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This is the closest you’ve received to a guarantee that you’re going to get out of your debt situation. However, Shizuha has some serious problems, and you don’t think she’s going to be able to solve them on her own. In all good conscience, you couldn’t risk letting her get away now. “If you really want to repay me, we should go see your sister. You may have your issues with her, but what you’re doing now isn’t right.”
When you see Shizuha’s scowl, you can’t help but feel a bit anxious. It wouldn’t be hard at all for her to ditch you, and then you’re right back where you started. She really stares at you, like she’s considering it. Then, she turns — and starts walking. After a few steps, the autumn goddess looks back at you. “Well? C’mon.”
A tense breath escapes your lungs. “Honestly, I thought you were going to take off running.”
“I do have some dignity left,” she grumbles, with crossed arms. “If I ran away from a human I owed gratitude, then I’d be in even more trouble than I am now. I’ll take you back to my sister, at least.” Then, she shakes her head. “Just my luck, though. I finally find a human I can talk to, and you’re one of them nosy types.”
You can’t really argue with that, given your profession. Yet, there’s something you have to be absolutely clear on moving forward. “Listen, if you really don’t want any help, just say so before you waste any more of my time. But think about it, because it sounds like the struggle for your very existence is yours to lose. From the way you’re handling this, it’ll either be back to living under your sister or meandering in the forest alone until there’s nothing left of you. Am I wrong?”
Shizuha drops her arms, blinks a few times, then looks past you to Mori. “Does he talk like this to you?”
“It’s actually kinda refreshing once you get used to it,” the cradled goddess answers. “Didn’t you tell me that you hated overly-polite humans, anyway?”
As you try to figure out what’s going on in her head, Shizuha avoids your eyes. “Yeah, well,” she mumbles. “Maybe.”
“How I say it has nothing to do with what I’m saying,” you argue. “Either I’m right or I’m wrong. Which is it?”
Shizuha sighs. “You’re more right than wrong, I reckon. I’ll think about it.”
Trekking through the forest with a brooding Shizuha at the head takes quite a while. At one point, she stops and looks around. “Huh. This ain’t right. Gotta backtrack a bit.”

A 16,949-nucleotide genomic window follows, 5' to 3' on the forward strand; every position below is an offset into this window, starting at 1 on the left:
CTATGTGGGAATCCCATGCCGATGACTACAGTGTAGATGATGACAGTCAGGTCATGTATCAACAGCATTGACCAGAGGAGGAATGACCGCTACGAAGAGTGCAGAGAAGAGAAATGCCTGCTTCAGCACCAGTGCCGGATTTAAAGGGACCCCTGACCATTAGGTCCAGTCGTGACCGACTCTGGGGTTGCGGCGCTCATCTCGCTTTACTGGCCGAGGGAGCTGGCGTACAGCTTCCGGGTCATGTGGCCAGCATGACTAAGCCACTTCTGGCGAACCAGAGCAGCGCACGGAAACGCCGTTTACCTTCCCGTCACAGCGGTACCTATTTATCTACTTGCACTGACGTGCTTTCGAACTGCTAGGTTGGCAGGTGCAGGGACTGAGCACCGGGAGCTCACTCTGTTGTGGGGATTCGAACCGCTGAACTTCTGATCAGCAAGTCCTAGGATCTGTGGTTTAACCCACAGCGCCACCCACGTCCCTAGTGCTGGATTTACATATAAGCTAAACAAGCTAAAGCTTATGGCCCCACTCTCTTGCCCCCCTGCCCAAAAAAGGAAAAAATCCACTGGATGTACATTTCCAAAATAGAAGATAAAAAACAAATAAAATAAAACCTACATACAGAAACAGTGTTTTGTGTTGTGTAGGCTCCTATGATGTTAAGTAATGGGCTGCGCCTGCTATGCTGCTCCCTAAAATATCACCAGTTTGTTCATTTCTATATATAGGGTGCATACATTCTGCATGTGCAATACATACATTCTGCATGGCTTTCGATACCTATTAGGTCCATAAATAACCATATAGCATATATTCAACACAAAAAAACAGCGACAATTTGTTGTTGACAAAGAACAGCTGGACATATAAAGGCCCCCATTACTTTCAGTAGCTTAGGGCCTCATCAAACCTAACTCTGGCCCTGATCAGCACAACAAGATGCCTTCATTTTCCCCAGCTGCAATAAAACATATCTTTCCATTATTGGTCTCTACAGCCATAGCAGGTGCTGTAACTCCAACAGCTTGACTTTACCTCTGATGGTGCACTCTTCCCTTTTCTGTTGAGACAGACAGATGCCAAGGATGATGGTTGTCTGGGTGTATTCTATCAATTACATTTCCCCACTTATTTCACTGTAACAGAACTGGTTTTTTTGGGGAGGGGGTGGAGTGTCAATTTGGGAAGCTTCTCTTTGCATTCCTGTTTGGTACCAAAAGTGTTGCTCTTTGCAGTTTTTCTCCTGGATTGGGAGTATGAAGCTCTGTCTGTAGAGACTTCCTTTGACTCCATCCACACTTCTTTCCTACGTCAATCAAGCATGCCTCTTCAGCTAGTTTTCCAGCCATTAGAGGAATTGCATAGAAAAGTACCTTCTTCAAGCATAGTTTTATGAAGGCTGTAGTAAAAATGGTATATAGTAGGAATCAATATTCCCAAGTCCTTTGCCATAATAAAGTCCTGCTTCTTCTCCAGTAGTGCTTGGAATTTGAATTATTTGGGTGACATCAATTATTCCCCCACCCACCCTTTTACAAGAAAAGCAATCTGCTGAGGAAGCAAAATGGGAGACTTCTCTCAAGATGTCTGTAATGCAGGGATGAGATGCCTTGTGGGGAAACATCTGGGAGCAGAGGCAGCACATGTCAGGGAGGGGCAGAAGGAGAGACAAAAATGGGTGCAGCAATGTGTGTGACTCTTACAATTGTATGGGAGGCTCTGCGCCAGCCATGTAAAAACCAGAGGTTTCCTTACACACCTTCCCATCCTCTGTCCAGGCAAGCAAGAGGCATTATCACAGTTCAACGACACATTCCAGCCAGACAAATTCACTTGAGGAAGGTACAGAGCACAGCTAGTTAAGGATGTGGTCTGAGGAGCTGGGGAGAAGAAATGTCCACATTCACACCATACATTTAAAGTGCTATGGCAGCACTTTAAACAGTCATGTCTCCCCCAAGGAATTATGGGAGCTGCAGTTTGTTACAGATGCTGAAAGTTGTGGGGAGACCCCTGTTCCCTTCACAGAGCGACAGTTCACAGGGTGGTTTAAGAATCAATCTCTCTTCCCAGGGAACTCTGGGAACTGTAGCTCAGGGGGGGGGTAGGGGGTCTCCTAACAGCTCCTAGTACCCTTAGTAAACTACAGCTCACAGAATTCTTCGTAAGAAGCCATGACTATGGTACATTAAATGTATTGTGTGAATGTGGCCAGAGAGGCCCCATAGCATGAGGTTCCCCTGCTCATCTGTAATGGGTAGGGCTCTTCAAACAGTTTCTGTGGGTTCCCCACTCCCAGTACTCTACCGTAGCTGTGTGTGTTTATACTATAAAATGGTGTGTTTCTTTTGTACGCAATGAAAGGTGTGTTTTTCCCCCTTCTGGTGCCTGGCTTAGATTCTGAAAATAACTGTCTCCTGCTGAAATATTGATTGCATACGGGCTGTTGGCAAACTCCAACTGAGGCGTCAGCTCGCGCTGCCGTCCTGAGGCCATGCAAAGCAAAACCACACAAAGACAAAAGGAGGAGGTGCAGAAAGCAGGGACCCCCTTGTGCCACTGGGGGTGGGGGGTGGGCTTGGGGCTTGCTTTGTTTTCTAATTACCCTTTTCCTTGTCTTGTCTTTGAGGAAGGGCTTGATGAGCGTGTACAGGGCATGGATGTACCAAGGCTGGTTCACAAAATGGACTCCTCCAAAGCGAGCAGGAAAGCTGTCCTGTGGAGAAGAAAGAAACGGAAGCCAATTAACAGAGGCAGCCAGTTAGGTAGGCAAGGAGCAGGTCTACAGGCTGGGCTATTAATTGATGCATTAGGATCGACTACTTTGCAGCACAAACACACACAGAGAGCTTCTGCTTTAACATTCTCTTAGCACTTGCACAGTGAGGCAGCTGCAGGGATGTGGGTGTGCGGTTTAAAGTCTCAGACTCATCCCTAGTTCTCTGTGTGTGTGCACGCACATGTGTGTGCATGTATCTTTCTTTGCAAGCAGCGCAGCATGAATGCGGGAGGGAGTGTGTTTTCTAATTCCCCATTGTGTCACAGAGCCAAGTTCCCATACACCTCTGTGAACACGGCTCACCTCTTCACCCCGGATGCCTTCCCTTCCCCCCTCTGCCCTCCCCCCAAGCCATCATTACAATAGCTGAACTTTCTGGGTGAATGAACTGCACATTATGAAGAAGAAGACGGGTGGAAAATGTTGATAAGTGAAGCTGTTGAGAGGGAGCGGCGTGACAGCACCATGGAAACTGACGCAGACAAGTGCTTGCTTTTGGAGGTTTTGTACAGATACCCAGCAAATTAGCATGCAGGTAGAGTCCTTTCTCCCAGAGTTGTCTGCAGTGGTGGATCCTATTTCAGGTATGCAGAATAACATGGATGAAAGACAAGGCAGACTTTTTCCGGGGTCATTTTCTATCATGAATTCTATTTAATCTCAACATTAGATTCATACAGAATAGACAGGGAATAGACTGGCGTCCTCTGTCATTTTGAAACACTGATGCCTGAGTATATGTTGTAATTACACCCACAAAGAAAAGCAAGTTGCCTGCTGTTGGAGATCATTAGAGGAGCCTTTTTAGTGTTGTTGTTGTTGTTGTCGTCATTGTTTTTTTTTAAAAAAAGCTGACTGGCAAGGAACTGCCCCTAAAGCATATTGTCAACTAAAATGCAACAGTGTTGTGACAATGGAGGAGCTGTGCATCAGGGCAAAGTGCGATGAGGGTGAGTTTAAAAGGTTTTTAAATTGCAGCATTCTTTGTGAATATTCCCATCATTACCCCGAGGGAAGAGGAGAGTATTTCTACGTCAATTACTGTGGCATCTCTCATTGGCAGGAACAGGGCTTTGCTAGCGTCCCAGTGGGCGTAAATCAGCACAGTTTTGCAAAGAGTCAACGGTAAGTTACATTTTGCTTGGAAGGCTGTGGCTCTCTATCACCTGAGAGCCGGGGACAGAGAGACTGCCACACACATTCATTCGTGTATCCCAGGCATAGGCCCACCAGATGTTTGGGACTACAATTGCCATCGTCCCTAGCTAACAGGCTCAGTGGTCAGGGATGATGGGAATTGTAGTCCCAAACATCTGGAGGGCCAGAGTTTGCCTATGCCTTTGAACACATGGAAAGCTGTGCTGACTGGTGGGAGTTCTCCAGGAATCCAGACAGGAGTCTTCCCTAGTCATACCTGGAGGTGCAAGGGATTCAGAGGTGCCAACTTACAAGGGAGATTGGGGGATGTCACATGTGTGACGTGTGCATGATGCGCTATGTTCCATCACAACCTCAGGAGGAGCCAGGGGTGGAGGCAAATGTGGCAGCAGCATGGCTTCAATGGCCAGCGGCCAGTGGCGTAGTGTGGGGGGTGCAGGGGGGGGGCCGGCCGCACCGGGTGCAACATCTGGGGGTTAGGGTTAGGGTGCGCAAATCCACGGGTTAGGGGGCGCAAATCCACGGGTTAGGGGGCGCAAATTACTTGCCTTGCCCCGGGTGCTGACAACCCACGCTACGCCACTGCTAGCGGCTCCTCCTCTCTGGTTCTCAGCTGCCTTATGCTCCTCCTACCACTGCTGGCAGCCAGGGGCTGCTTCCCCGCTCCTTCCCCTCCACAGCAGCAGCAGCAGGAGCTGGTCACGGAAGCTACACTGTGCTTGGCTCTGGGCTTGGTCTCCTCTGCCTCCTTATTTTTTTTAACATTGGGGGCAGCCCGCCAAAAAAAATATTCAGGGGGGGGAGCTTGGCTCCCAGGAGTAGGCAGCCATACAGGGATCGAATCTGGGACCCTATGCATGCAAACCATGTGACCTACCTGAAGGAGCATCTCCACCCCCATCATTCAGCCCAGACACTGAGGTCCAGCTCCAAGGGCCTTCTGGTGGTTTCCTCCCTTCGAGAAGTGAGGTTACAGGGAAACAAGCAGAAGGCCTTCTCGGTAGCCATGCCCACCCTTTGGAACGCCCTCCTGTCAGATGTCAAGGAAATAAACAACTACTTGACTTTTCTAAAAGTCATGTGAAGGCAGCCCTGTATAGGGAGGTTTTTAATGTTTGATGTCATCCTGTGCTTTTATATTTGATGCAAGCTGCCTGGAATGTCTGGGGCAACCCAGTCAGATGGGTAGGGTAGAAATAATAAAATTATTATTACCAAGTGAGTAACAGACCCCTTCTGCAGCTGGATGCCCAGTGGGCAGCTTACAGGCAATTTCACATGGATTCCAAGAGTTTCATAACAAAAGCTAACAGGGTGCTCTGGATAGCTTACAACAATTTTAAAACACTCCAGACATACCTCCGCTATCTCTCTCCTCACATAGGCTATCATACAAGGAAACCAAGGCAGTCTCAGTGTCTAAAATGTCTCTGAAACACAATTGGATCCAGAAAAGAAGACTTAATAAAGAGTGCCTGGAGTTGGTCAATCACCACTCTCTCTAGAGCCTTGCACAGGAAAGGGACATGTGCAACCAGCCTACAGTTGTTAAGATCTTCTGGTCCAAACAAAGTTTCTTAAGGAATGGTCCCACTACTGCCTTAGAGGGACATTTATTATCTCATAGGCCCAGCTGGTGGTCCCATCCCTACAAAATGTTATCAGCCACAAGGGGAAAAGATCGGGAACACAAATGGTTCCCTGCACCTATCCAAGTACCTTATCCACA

That isn’t exactly reassuring to you. “If it’s going to be like this, maybe you should talk instead of thinking so hard you get us lost.”
She turns to show you a grim look. “Yeah, well, I’ve just been wonderin’ about what Minoriko’s gonna do when she hears what happened. She’ll be roarin’ mad, for sure. Maybe I shoulda run off before I gave you my word.”
You’re noticing a pattern here. “I’m going to make a wild assumption: you’re one of those people who acts without thinking it through.”
“Good eye, Mister Private Detective. My sister says that a lot, too.”
It’s not like you can fault the younger Aki. “Do you two bicker a lot?”
“Of course!” she answers quick. “What kinda question is that? Are you an only child or somethin’?”
“Yeah. I don’t really know much about siblings, especially sisters.” You pause. “Especially goddess sisters.”
“I ain’t sure if I pity you, or envy you.” She laughs a little. “I feel like Minoriko can be my best friend… or my worst enemy. It just depends on how we’re feelin’ that day.”
“And recently, it’s been more of the latter?”
Her smile fades. “Disagreements can do that to a pair of folks, no matter how close they are. And this is a mighty big disagreement between us sisters.”
“That’s why you don’t want to go back?”
She hesitates. “Minoriko’s plannin’ a harvest festival, like the kind we used to do back in the day. Nothin’ fancy — just small enough not to attract any tengu or kappa. If I stuck around the farm, I’d be part of it whether I liked it or not.” Her hands clench, and her eyes peer through instead of at you. “I tried to tell Minoriko that I gotta stand on my own, but she ain’t havin’ it. She thinks we gotta stick together, no matter what. That’s easy for her to say, when she gets most of the attention.” After a breath, she simmers down and looks at you again. “You’ve been on your own for a while, ain’t you? How is it?”
That’s a big question, but this isn’t the time or the place to lay yourself bare for the curious — the gist is enough. “I’m speaking as a human, but it was fine. You have to learn how to live with your own mistakes — like getting drunk and picking up a little girl off the street, who just so happens to be a foreign goddess.” You jab a thumb back towards Mori, as if it weren’t obvious who you were talking about.
When you don’t immediately hear a smug retort, you turn around — only to find that the little goddess is snoozing in the lightly-rocking arms of Hina.
“Wow,” Shizuha remarks with a grin. “Hina, you got some of them maternal instincts, don’t you?”
Hina looks up to Shizuha with a wide smile. “Not at all. I was never intended to produce any offspring. If anything, I am responsible for the deaths of countless children. Any of the motherly sentiments you accuse me of would burden me with an intolerable amount of grief.”